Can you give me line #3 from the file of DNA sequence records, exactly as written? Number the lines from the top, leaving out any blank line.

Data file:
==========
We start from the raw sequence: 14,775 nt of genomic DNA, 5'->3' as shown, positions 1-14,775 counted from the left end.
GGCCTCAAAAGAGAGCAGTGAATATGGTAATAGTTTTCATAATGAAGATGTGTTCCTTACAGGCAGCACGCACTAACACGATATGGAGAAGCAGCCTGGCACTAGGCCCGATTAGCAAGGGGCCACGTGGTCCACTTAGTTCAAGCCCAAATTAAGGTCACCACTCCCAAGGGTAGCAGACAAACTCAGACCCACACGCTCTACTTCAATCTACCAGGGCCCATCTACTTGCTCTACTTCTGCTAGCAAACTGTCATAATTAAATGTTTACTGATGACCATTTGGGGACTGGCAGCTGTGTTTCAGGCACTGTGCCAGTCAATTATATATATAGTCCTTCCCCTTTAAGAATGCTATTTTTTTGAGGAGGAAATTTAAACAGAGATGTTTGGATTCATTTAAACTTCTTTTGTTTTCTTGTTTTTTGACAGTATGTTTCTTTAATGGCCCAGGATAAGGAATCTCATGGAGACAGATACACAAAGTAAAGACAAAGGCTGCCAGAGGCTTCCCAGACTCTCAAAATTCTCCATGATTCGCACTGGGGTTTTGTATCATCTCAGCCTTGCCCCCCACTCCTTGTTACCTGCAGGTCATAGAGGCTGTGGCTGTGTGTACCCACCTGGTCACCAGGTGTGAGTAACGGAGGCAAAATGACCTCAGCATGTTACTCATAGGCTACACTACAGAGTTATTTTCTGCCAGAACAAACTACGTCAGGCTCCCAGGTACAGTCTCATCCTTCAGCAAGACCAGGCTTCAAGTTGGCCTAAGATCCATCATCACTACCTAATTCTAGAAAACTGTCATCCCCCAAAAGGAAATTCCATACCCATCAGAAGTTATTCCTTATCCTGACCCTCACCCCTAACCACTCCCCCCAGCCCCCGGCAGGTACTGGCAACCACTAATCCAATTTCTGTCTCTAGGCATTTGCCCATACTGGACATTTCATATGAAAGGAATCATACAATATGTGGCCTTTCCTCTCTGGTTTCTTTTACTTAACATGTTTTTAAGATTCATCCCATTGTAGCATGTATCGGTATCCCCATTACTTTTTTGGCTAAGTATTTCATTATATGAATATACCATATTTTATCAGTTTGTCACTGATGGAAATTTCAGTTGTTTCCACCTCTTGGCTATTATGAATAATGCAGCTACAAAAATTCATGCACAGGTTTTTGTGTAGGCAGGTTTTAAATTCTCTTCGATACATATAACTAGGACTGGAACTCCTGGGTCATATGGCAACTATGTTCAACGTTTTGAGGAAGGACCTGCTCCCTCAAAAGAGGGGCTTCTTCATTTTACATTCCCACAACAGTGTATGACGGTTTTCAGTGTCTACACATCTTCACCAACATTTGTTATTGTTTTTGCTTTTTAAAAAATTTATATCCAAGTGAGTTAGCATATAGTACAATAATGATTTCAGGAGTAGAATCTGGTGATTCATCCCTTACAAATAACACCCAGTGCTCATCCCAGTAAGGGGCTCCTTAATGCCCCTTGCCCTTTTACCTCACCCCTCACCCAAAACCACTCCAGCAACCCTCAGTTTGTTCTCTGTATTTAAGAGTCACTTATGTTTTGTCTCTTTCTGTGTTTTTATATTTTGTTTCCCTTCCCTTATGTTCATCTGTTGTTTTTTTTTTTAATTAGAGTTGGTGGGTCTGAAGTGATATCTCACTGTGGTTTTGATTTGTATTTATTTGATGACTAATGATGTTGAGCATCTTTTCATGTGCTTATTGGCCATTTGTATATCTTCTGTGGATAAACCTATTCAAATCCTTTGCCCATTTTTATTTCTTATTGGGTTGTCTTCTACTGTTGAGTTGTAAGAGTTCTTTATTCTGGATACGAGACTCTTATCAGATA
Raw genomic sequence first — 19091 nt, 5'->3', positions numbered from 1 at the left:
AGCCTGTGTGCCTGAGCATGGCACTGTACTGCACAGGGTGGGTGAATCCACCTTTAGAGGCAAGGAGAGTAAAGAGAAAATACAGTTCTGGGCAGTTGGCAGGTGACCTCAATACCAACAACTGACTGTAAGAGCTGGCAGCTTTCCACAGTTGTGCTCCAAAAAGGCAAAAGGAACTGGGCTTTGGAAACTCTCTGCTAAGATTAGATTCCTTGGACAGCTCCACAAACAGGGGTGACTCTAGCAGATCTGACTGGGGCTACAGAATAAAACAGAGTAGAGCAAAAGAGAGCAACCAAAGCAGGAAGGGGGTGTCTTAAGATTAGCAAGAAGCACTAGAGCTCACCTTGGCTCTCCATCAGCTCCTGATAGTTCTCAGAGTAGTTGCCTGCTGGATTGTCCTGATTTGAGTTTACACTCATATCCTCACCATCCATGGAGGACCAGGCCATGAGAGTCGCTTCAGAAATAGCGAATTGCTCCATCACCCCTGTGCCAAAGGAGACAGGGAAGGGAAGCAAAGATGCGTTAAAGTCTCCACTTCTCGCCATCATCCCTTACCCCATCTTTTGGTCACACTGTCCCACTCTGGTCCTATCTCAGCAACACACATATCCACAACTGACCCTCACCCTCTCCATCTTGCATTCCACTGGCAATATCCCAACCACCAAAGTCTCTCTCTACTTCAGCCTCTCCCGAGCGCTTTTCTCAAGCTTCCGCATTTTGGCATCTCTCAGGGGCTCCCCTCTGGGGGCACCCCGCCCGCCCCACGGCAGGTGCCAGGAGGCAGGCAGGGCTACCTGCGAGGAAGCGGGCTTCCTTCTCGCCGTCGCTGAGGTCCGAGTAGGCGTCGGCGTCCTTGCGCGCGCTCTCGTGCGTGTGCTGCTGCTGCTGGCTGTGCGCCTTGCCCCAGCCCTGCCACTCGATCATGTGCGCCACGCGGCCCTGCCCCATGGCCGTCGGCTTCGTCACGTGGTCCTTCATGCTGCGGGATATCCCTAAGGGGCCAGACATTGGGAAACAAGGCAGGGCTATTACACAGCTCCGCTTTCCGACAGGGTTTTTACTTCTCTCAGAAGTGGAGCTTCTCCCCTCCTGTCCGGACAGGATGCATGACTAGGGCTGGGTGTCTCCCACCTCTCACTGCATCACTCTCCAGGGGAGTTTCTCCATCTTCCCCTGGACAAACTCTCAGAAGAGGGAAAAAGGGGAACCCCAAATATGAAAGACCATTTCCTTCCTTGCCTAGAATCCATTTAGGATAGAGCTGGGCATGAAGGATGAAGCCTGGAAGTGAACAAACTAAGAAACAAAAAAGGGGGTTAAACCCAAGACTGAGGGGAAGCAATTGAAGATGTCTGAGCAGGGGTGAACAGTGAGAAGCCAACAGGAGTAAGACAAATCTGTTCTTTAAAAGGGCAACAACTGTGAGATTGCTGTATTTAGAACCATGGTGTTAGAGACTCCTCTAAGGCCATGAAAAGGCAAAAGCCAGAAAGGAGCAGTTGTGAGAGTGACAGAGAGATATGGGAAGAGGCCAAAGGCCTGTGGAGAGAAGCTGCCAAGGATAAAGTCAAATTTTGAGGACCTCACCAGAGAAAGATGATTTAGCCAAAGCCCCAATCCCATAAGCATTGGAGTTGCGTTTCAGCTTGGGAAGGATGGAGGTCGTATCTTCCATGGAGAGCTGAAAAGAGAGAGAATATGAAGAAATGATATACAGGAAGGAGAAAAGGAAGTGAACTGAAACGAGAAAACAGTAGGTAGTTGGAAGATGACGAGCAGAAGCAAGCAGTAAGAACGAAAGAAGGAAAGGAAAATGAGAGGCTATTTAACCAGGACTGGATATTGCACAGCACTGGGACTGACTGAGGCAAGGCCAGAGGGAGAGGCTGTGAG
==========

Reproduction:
Raw genomic sequence first — 19091 nt, 5'->3', positions numbered from 1 at the left: